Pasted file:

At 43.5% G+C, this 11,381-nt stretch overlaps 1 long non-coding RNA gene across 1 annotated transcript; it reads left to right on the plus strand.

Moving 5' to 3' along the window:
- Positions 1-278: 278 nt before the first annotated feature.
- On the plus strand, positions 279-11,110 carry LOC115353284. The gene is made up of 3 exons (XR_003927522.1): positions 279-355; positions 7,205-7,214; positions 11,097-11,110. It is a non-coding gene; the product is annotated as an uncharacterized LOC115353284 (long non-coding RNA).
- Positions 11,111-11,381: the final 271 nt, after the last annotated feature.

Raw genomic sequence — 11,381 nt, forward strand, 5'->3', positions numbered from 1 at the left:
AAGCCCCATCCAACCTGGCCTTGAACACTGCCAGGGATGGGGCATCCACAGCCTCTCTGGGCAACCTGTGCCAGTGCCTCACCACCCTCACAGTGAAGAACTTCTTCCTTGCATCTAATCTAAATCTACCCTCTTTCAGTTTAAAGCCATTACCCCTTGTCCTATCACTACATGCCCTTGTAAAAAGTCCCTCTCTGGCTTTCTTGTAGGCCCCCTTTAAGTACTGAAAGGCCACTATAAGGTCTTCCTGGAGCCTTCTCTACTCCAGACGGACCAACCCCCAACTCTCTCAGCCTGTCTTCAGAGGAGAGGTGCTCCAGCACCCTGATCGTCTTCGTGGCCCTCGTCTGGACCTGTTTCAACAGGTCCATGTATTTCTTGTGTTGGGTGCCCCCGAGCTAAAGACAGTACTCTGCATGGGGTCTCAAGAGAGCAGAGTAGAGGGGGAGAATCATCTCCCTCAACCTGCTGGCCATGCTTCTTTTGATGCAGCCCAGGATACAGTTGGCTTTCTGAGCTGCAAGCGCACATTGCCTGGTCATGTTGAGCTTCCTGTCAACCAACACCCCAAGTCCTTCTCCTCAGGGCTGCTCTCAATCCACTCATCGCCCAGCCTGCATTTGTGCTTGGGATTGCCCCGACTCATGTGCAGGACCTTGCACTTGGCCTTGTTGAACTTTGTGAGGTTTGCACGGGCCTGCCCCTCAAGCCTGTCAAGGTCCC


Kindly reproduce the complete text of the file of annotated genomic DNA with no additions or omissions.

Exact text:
At 43.5% G+C, this 11,381-nt stretch overlaps 1 long non-coding RNA gene across 1 annotated transcript; it reads left to right on the plus strand.

Moving 5' to 3' along the window:
- Positions 1-278: 278 nt before the first annotated feature.
- On the plus strand, positions 279-11,110 carry LOC115353284. The gene is made up of 3 exons (XR_003927522.1): positions 279-355; positions 7,205-7,214; positions 11,097-11,110. It is a non-coding gene; the product is annotated as an uncharacterized LOC115353284 (long non-coding RNA).
- Positions 11,111-11,381: the final 271 nt, after the last annotated feature.

Raw genomic sequence — 11,381 nt, forward strand, 5'->3', positions numbered from 1 at the left:
AAGCCCCATCCAACCTGGCCTTGAACACTGCCAGGGATGGGGCATCCACAGCCTCTCTGGGCAACCTGTGCCAGTGCCTCACCACCCTCACAGTGAAGAACTTCTTCCTTGCATCTAATCTAAATCTACCCTCTTTCAGTTTAAAGCCATTACCCCTTGTCCTATCACTACATGCCCTTGTAAAAAGTCCCTCTCTGGCTTTCTTGTAGGCCCCCTTTAAGTACTGAAAGGCCACTATAAGGTCTTCCTGGAGCCTTCTCTACTCCAGACGGACCAACCCCCAACTCTCTCAGCCTGTCTTCAGAGGAGAGGTGCTCCAGCACCCTGATCGTCTTCGTGGCCCTCGTCTGGACCTGTTTCAACAGGTCCATGTATTTCTTGTGTTGGGTGCCCCCGAGCTAAAGACAGTACTCTGCATGGGGTCTCAAGAGAGCAGAGTAGAGGGGGAGAATCATCTCCCTCAACCTGCTGGCCATGCTTCTTTTGATGCAGCCCAGGATACAGTTGGCTTTCTGAGCTGCAAGCGCACATTGCCTGGTCATGTTGAGCTTCCTGTCAACCAACACCCCAAGTCCTTCTCCTCAGGGCTGCTCTCAATCCACTCATCGCCCAGCCTGCATTTGTGCTTGGGATTGCCCCGACTCATGTGCAGGACCTTGCACTTGGCCTTGTTGAACTTTGTGAGGTTTGCACGGGCCTGCCCCTCAAGCCTGTCAAGGTCCC